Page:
Wednesday, May 28, 2014

Visit to the Spectacular Salentein Winery in Uco Valley, Argentina

Horse Drawn Wagon in Uco Valley
After breakfast at our hotel, we left the city of Mendoza around 10am in order to make our 11am appointment at Saletein Winery in the Uco Valley.  It was a sunny warm day and we could see the snowcapped Andes mountains in the distance.  As we drove through the hills and vineyards, we passed small villages, and at one point, saw man driving a horse-drawn wagon filled with branches.

As we crested the hill and saw our first view of the Uco Valley everyone caught their breath in awe.  So we stopped the car and took photographs near the large Christo statue, and marveled at the river running through the valley with the towering mountains in the background.

There are many famous wineries in the Uco Valley now, but Salentein is one of the oldest, and started the trend of amazing architecture.  It is made with local materials of stone and olive wood, but with clever modern touches.  Like many Argentina wineries, it also includes a restaurant, an art museum, a wine shop, and serves as a special event center for concerts, weddings, and other venues.

Salentein Winery with Pinot Noir Vineyard
Developed by a Dutch industrialist in 1999, Salentein employs 200 people and produces around 700,000 cases of wine per year.  We were greeted by the general manager, who told us there was only desert and sagebrush here when he first mapped out the site.  “I rode a horse out here and stuck a stake in the ground,” he said.

After an amazing 3-course lunch of Argentina salad and steak, served with sparkling wine, then pinot noir and malbec, the GM took us on a tour of the property.  It was quite impressive with 800 hectares of vineyards.  Yield is around 9 – 10 tons per hectare, but in single vineyards on hillsides only 3 to 5 tons per hectare.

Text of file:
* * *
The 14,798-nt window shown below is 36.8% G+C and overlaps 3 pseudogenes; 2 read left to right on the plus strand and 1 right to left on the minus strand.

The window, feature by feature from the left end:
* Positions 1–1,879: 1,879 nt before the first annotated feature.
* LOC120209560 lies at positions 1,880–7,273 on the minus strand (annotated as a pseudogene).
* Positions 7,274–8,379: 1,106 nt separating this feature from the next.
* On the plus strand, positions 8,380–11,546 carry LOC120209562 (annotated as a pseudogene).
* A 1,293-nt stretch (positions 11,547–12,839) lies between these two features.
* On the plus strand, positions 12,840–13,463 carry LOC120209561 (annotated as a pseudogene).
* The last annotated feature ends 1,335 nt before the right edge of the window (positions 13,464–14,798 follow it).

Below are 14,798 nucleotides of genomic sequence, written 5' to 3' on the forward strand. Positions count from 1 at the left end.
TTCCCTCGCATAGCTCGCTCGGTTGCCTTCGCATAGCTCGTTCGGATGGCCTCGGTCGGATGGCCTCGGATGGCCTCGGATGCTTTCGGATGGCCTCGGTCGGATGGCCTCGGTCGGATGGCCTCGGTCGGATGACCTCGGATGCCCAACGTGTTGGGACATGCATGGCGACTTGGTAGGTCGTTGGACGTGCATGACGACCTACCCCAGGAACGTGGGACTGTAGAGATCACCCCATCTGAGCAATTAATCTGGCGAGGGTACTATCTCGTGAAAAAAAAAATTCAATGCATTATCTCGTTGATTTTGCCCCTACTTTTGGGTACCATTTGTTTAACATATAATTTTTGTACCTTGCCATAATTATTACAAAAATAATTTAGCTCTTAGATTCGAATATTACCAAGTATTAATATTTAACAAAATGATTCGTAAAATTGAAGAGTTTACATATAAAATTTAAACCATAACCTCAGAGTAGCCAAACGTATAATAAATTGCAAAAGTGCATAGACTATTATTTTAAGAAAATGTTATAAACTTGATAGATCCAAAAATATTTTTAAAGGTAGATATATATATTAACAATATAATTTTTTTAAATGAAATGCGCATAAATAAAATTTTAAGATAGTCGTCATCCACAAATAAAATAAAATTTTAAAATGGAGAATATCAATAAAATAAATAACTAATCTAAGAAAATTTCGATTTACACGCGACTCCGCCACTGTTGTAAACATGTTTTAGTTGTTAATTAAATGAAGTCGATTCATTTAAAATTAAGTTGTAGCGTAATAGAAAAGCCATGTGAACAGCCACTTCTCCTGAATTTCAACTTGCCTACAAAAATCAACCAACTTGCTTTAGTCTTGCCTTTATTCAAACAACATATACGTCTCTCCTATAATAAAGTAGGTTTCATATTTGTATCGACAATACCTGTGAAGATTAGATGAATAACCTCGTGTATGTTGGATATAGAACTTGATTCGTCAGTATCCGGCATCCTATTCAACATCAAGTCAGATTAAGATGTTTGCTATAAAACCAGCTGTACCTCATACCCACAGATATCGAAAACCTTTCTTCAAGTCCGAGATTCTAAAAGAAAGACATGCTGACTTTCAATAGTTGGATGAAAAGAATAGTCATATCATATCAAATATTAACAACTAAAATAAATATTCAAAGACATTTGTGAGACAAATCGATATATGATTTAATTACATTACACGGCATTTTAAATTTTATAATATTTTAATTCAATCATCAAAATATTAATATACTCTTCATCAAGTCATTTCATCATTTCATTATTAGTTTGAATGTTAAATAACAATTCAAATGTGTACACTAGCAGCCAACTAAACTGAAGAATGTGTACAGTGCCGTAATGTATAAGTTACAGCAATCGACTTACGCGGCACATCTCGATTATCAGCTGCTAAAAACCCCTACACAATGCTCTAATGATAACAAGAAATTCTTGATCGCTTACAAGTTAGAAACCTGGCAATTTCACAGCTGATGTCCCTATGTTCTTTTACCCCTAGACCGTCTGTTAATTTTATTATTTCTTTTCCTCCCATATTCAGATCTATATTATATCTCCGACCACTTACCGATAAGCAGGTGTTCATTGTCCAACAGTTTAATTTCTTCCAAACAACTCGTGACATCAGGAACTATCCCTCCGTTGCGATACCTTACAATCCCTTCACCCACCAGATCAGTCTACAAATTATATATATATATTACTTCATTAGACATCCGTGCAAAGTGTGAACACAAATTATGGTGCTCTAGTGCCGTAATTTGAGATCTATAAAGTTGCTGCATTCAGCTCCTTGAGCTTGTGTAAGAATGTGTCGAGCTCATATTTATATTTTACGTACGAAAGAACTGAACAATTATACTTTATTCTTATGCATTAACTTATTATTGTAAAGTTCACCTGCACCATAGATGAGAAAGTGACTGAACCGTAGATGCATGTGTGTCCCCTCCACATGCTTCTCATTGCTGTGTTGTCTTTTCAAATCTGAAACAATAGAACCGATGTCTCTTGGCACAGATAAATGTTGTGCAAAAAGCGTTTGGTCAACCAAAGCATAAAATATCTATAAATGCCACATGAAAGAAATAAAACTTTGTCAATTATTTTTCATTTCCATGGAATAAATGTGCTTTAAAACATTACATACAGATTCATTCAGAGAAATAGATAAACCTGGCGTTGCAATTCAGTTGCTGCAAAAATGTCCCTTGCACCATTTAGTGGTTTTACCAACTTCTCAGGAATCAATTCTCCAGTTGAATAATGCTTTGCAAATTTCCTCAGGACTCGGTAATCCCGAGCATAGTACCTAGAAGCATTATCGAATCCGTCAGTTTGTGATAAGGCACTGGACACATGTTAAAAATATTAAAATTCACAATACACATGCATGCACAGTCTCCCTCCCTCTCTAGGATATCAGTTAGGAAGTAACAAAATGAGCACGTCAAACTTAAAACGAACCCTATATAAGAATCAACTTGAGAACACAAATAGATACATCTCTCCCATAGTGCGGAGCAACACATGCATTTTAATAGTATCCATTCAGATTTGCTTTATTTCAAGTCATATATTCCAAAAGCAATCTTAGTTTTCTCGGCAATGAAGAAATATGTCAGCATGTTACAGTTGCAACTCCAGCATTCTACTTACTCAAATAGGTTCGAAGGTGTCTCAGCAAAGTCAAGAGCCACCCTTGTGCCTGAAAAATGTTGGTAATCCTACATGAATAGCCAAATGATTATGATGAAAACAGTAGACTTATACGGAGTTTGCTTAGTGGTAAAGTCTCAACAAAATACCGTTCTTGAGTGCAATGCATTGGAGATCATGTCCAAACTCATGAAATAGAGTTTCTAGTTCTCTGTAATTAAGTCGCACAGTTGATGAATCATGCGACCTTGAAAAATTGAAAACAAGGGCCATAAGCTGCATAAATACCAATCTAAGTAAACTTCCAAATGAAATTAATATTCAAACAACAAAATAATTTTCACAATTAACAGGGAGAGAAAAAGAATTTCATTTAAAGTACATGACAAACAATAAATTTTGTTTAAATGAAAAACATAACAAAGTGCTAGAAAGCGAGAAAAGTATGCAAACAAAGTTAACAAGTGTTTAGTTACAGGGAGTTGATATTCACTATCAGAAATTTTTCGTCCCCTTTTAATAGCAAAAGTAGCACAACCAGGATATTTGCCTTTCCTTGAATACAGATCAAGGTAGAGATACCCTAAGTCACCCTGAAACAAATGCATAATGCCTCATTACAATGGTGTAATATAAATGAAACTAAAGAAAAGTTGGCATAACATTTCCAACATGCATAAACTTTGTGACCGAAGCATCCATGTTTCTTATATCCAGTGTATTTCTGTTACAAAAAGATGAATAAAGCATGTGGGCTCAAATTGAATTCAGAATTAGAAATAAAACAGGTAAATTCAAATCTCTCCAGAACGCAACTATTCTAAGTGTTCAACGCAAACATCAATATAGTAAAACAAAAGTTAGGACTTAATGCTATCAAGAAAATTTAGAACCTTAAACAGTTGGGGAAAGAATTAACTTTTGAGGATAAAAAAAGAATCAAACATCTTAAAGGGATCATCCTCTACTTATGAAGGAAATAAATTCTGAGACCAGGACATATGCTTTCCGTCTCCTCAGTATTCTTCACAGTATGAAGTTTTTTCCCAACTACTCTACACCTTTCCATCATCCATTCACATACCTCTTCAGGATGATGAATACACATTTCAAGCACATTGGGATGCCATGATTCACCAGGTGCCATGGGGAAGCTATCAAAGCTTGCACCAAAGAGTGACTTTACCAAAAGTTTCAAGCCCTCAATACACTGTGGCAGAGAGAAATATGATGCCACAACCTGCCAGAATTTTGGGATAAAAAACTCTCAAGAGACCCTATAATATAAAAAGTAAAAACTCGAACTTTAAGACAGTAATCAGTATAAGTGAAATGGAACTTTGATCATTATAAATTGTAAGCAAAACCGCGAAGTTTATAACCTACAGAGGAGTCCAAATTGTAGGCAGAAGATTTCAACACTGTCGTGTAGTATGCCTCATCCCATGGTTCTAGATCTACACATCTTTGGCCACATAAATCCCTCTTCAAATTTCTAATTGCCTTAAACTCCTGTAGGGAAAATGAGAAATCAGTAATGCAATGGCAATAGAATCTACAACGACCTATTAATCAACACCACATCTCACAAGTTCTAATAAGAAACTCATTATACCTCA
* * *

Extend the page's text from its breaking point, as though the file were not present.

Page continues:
Their top of the line wine, Primus wine comes from the hillside vineyards.  The chardonnay from single vineyard is 1560 meters high.  They have a unique practice of not tilling the ground.  Interestingly, one issue they have in the vineyard is wild pigs problem eating the grapes in the higher elevations. 

Artistic Cellars of Salentein
The winery itself is a work of art, with a 3 story gravity flow design and a grand piano on the bottom floor amongst the barrels.  They also have some amazing stone tables that are made from slabs at least 20 feet long.  The winery is ISO certified and carbon neutral.  We did not meet with a winemaker here (though they have three), so no detailed notes on winemaking processes.

Later we toured the art museum, chapel and visited the peaceful B&B they have onsite.  I was surprised to learn that the visitor center is not yet profitable.  It is used primarily as a PR tool, however the wine shop is more profitable than the other venues, such as restaurant and lodging.  They export 40% of their production, and are using a “stability strategy focusing on quality and terroir.”

Some of the wines we tasted included: 1) Saletein Brut Nature (Charmant) from Uco Valley lovely pink color, 50% pinot and 50% chard.  Fresh, fruity and simple; 2) Primus Pinot Noir 2007, Uco Valley – made from grapes right outside winery (we walked through them).  Primus is highest brand.  Medium ruby color, nose of raspberry jam.  On palate more jam and spice.  A little hot, with a long finish; and 3) Salentein 2012 Malbec Reserve – dark purple color – beautiful to look at.  Classic nose of mixed dark berry, blue.  Light well integrated oak with only 8 to 10 months.

On the drive back to Mendoza, I fell asleep I the car.  After the large lunch, we went out later and picked up a salad that we had with some wine in our hotel room.


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